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Osprey Eja 58 Women’s Backpack Review

The Osprey Eja 58 is an ultralight ventilated backpack made for women. Weighing 2 lbs 8 oz, the Eja 58 is a women’s specific version of the Osprey Exos 58, which is the most most popular backpack used by thru-hikers and lightweight backpackers because it combines the organizational layout of a top-lid backpack, lightweight materials, and a rigid internal frame capable of hauling heavy loads.

Osprey Eja 58 Women's Backpack

Comfort
Light Weight
Suspension
Features
Adjustability
Sizing
Durability

Awesome Fit and Carry

The Eja 58 ultralight ventilated backpack made for women with a narrower frame, and women's specific shoulder straps and hip belt padding.

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The Eja’s women’s specific features are threefold: it has a narrower frame that allows for greater freedom of movement and increases stabilization by lowering the position of the load to a more optimal center of gravity on the hips. The shoulder harness and sternum strap are designed with varying padding thicknesses to create an anatomical fit for a woman’s neck, shoulders, and chest. Finally, the hip belt is narrower in height for better comfort and angled because women’s hips are conically shaped with a larger difference between the waist and hip measurements.

Specs at a Glance

  • Volume: 58L, also available in 48L and 38L
  • Weight: 2 lbs 8 oz. (size women’s small, tested)
    • Optional removable top lid: 5.4 ounces
  • Ventilated: Yes
  • Top lid: Yes
  • Type: Internal frame
  • Pockets: 5, plus the main compartment
  • Torso sizes available: XS (14″-17″). S (16″-19″), M (18″-21″)
  • Hip belt sizes available: XS (24″-45″), S (24″-45″), M (27″-48″)
  • Bear canister compatible: yes
  • Maximum recommended load: 30-35 lbs
  • Materials: 100d and 210d high tenacity nylon

Backpack Frame and Suspension System

The Osprey Eja 58 is a ventilated backpack. Breathable mesh is suspended in front of the back panel creating a ventilated cavity behind your back that’s designed to evaporate sweat before it can soak your shirt. The mesh is tightly stretched across the aluminum frame which also serves to anchor the hip belt and load lifters. Fully loaded, I still have 2 or more inches of airflow between the back panel and the pack.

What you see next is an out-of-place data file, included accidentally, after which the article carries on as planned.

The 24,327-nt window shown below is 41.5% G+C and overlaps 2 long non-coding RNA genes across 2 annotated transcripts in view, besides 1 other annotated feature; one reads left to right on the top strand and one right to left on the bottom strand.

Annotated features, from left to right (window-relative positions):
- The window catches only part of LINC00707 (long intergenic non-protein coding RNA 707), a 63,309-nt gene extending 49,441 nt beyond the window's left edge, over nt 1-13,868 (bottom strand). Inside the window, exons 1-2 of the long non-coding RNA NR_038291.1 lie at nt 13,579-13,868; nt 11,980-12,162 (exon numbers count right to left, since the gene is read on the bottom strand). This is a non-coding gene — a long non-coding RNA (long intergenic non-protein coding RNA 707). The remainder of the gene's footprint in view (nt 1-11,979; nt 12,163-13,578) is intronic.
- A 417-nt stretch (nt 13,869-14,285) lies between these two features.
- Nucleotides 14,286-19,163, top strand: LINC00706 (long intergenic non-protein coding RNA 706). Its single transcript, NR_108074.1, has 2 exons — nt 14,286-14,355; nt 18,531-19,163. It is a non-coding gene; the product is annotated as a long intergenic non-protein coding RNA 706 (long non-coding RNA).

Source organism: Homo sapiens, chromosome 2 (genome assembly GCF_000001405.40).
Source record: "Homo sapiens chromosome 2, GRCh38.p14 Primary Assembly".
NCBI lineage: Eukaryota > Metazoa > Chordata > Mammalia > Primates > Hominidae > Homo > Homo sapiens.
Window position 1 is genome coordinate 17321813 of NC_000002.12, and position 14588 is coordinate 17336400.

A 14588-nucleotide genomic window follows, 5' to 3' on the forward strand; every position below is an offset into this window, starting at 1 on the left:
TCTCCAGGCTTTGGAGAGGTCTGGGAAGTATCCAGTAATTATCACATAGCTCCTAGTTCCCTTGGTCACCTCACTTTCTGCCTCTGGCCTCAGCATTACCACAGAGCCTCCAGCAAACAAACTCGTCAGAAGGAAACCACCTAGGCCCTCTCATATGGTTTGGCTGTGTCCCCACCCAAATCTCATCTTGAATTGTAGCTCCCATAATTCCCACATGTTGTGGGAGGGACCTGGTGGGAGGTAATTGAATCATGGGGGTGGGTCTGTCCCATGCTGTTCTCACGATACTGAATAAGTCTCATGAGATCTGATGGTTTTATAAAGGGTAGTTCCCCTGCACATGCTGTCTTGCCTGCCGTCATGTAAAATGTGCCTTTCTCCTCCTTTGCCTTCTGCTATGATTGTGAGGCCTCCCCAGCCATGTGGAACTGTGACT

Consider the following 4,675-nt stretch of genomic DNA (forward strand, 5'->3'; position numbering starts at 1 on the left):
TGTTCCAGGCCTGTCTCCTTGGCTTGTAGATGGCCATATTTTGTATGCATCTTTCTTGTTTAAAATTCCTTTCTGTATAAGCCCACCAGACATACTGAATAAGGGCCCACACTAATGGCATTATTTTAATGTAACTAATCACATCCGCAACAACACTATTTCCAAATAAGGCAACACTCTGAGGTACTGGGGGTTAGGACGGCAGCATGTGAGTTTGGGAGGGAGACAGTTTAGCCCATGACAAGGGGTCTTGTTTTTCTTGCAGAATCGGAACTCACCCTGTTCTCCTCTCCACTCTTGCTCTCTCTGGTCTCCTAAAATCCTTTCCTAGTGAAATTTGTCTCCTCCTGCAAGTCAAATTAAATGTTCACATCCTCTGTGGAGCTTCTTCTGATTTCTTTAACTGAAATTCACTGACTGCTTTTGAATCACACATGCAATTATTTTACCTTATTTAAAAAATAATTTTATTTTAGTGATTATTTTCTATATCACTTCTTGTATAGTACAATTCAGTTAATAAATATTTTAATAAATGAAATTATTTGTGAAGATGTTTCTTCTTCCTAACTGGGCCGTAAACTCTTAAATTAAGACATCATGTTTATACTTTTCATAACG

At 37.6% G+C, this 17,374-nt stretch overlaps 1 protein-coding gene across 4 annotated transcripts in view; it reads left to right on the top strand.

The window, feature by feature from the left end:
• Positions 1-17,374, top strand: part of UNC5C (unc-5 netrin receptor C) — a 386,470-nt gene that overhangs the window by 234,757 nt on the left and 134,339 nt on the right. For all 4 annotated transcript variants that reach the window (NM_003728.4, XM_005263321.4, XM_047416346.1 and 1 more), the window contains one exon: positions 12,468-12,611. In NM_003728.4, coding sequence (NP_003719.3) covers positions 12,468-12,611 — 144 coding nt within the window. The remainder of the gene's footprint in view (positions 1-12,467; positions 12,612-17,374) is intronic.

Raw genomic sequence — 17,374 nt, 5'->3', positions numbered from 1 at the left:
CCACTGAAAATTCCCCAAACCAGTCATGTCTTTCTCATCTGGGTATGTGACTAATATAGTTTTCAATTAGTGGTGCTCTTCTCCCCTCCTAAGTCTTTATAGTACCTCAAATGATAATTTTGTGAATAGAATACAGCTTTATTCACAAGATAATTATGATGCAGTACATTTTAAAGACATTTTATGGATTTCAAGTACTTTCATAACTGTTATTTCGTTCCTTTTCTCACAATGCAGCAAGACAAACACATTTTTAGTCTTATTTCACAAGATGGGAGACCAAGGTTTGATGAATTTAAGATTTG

The Eja is a ventilated backpack with a mesh-covered cavity that provides excellent back insulation.

The aluminum frame on the Eja 58 is the secret sauce that “makes” this pack. It’s super lightweight and stiff, providing great load transfer to the hips, so you can really load up this pack and still get a very comfortable carry. The nice thing about an aluminum frame is that the torso won’t collapse, causing the torso length to shorten when you load the pack to capacity, which can be an issue with other lightweight and ultralight backpacks. I found the fully loaded Eja to be incredibly comfortable. The weight felt close to my body and the pack “moved with me.”  I’m able to transfer the load to my hips and off my shoulders.

The shoulder straps and hip belt are both covered with a stretchy mesh fabric that is soft and helps wick moisture to prevent rubbing and chafing. They’re super comfortable with enough cushioning to provide comfort without stiffness and conform well to the shape of your collarbone, shoulders, and hips. While the shoulder straps have more of a J-shape characteristic of men’s or unisex backpacks, the extra soft padding provides a good wrap around your breasts without any chafing or pinching. This is key on those hot and sweaty days.

The contoured hip belt provides great wrap around female hips

The Eja has what Osprey calls an ExoForm hip belt, with pull forward straps so you can get a secure fit. Unlike many packs, the Eja 58 does not have hip belt pockets. While this is less convenient, it makes for a more flexible hip belt that wraps around your hips more comfortably and won’t slip down over your hip bones. Osprey chose comfort over convenience, and I can see the logic in that even if it bucks the norm. It’s well worth not having hip belt pockets to have such a “form-fitting” hip belt!

Backpack Organization and Storage

The Osprey Eja 58 is different from most ultralight backpacks because it’s configured with a floating top lid instead of a dry-bag style roll top. With two zippered pockets (one pocket on top and one inside), the floating lid lets you sandwich extra gear between the lid and the top of the pack’s main compartment.

Backpack pocket storage
The top lid has a top pocket and a bottom mesh pocket good for storing personal items that also has a handy key fob.